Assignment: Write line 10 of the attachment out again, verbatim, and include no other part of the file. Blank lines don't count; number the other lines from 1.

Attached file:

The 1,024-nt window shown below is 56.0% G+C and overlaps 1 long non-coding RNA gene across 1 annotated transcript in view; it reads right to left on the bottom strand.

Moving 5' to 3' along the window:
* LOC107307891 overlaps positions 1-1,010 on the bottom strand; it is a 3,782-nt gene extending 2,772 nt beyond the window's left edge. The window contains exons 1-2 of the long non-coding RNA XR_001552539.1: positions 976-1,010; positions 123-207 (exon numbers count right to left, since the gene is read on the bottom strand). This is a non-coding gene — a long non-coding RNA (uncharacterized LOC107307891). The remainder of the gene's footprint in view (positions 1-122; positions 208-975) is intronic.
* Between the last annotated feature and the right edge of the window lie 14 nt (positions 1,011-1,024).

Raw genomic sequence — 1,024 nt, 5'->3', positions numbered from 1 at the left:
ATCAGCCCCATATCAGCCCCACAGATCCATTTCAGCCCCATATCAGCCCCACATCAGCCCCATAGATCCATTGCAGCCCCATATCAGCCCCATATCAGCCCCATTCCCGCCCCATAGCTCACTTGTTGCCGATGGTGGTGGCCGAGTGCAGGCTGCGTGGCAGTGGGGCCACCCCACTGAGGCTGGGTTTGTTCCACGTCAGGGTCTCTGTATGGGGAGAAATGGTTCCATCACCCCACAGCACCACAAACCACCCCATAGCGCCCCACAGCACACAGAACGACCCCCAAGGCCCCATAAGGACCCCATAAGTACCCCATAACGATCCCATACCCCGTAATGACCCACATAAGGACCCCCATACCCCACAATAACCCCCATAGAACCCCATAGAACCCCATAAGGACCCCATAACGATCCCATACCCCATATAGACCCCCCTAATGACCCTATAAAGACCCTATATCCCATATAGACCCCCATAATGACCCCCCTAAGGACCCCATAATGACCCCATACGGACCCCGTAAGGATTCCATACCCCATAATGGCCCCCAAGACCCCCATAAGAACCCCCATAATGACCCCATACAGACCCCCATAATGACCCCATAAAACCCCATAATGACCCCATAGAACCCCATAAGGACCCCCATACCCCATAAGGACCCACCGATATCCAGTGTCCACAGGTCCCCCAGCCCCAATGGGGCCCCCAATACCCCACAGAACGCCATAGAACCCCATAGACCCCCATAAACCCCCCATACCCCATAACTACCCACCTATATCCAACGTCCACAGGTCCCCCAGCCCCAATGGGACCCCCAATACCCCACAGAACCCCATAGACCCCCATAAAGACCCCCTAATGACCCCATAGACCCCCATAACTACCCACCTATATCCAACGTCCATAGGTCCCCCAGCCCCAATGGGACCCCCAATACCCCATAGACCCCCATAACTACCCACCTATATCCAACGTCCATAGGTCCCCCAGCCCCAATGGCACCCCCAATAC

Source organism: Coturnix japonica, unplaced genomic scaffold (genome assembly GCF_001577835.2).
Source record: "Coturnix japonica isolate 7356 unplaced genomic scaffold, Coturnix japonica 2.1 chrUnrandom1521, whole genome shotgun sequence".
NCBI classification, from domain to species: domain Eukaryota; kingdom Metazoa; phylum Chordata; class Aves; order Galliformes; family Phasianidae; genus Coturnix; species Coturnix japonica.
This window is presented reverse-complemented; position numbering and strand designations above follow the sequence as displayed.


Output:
This window is presented reverse-complemented; position numbering and strand designations above follow the sequence as displayed.